Zwelithini confessed what rational people already knew: South Africa was better governed under the apartheid system.
According to Zwelithini, The National Party 'had built a powerful government with the strongest economy and army on the continent.'
He then blamed “this so-called democracy” that allowed black South Africans to destroy the gains of the past.
Zwelithini is the reigning King of the Zulu nation under the Traditional Leadership clause of South Africa's republican constitution.
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The king said history would judge black people harshly as they had failed to build on the successes of the Afrikaner regime.
The king was speaking at his kwaKhethomthandayo royal palace in Nongoma on Saturday night during a celebration of his 44 years on the throne.
He said black people “loved to use matches” to burn down infrastructure built during apartheid.
Delivering a speech which ended just after midnight, the king told hundreds of people packed into a big marquee that he felt lucky that he was born the same year the National Party came to power in 1948.
The king’s speech came in the wake of a series of anti-government statements made by the monarch of the Zulu nation in recent months. In September, King Zwelithini ordered that there should be no government banners at royal events, and that the government should stop organising the events.
He said on Saturday that this was the first time his anniversary celebrations had been organised by the King Zwelithini Foundation.
The king said the apartheid regime had built a mighty army. He said the South African currency and economy “surprisingly shot up” under the National Party regime.
“The economy that we are now burning down. You do not want to build on what you had inherited. You are going to find yourselves on the wrong side of history.”
He said while people on the ground did not appreciate the infrastructure inherited from apartheid, democratically elected presidents – Nelson Mandela, Thabo Mbeki and Jacob Zuma – were occupying apartheid infrastructure, including the Union Buildings and Parliament.
“I am surprised that all presidents who have been in the so-called democracy occupied apartheid buildings where they make all these laws that are oppressing us.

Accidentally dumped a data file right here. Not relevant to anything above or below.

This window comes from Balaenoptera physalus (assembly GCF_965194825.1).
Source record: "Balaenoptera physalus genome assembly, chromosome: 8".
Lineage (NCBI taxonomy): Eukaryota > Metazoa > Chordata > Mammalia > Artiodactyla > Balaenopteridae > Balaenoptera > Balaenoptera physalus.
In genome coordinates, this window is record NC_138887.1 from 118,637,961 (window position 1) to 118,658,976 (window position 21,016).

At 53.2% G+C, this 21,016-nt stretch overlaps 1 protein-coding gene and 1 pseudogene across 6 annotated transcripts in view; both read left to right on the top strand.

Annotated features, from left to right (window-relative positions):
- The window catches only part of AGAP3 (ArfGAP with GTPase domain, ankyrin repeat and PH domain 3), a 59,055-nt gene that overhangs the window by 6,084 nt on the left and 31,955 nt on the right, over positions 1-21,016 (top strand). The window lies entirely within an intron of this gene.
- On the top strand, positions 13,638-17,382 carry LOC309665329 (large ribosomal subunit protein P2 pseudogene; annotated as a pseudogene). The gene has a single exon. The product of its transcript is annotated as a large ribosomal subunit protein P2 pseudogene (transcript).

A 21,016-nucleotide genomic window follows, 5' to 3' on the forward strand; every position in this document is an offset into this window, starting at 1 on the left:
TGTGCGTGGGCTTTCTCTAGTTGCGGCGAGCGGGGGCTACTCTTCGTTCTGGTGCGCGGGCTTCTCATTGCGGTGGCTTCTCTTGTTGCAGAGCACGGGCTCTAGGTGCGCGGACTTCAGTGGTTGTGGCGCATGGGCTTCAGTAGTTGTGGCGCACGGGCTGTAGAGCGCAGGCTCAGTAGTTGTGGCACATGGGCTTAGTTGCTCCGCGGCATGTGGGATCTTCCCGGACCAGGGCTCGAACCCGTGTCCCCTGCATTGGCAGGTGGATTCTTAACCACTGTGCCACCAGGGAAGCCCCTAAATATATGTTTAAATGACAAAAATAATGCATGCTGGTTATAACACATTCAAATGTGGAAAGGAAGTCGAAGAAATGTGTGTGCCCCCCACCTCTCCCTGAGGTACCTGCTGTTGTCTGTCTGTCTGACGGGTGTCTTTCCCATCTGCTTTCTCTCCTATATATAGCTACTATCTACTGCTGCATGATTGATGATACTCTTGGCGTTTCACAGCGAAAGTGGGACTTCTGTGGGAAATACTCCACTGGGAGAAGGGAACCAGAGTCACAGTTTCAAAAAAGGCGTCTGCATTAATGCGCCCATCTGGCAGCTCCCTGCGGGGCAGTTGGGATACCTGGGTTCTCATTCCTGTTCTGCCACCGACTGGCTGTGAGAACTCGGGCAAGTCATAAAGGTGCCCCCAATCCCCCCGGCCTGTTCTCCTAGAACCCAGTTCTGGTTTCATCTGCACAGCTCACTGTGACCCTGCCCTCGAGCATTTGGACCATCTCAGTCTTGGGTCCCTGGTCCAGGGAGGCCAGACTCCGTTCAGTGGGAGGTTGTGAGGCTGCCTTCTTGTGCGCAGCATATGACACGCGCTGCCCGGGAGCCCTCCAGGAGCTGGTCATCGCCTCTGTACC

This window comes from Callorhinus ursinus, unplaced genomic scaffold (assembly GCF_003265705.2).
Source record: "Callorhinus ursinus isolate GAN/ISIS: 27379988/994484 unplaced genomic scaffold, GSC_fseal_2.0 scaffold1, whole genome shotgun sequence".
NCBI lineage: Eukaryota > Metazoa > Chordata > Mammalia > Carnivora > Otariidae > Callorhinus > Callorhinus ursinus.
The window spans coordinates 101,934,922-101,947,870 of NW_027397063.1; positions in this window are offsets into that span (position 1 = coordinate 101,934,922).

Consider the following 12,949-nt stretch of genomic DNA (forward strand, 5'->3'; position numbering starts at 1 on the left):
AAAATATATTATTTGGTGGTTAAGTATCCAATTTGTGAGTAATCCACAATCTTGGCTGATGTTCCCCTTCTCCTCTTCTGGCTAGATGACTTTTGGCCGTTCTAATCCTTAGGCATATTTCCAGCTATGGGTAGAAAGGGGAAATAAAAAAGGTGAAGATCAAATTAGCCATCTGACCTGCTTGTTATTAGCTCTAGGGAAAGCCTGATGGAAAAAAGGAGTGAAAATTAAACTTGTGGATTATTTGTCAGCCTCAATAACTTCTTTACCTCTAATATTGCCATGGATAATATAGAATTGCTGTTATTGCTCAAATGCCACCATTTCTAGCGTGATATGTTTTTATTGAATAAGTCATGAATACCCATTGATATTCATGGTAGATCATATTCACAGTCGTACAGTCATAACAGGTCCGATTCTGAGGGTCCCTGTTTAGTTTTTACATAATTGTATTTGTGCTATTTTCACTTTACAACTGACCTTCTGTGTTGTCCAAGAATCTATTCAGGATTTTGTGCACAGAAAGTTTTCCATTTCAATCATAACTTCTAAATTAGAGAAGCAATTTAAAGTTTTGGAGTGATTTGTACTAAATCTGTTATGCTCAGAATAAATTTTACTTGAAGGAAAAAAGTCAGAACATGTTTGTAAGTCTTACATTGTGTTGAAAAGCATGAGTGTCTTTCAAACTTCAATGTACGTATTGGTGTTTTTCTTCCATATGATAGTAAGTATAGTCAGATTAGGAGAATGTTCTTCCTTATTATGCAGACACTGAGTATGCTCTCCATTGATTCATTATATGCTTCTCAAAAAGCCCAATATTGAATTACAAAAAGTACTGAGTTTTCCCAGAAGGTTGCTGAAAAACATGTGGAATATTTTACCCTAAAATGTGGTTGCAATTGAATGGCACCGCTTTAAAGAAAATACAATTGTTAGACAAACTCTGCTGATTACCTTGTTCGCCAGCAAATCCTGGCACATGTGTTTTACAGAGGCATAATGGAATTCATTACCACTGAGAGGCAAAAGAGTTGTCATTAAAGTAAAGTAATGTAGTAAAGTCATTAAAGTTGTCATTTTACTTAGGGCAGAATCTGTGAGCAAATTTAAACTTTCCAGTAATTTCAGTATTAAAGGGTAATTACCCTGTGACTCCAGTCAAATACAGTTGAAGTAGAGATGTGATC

“But you on the ground are burning everything that you found here.
“You don’t want to use them (buildings), you say this is apartheid infrastructure. Your leaders are occupying buildings where apartheid laws were made to oppress you,” the king said.
Despite the National Party’s having created anti-black laws, he was happy that it had treated him with respect.
“The Afrikaners respected me. I don’t know how it happened that the Afrikaners respect me so much.”
He said at the kwaKhethomthandayo palace there were still medals which the apartheid government had awarded to his kingdom.
The king also touched on the South African Human Rights Commission which released its preliminary report last week on his alleged involvement in xenophobic attacks early this year.
The commission had recommended that he make a public apology or risk being taken to the Equality Court.
Early this year it was reported that the king called on foreigners to pack up and go back to their home countries.
He said he would address the Zulu nation in January on the outcomes of the report, which he said were an insult to the nation.
The king’s traditional prime minister, IFP leader Mangosuthu Buthelezi, told The Mercury that the report had exonerated the king, but he said the commission should explain why it had called on the king to issue a public apology.
“I am pleased that they exonerated him, but I am confused that they still insist that he must apologise. There seems to be a contradiction.”
Political analyst Protas Madlala said the king was playing on the theory that white people could govern better.
“He is right, but he should explain deeper the reason behind their success,”said Madlala.
Apartheid had been supported internationally, he said.
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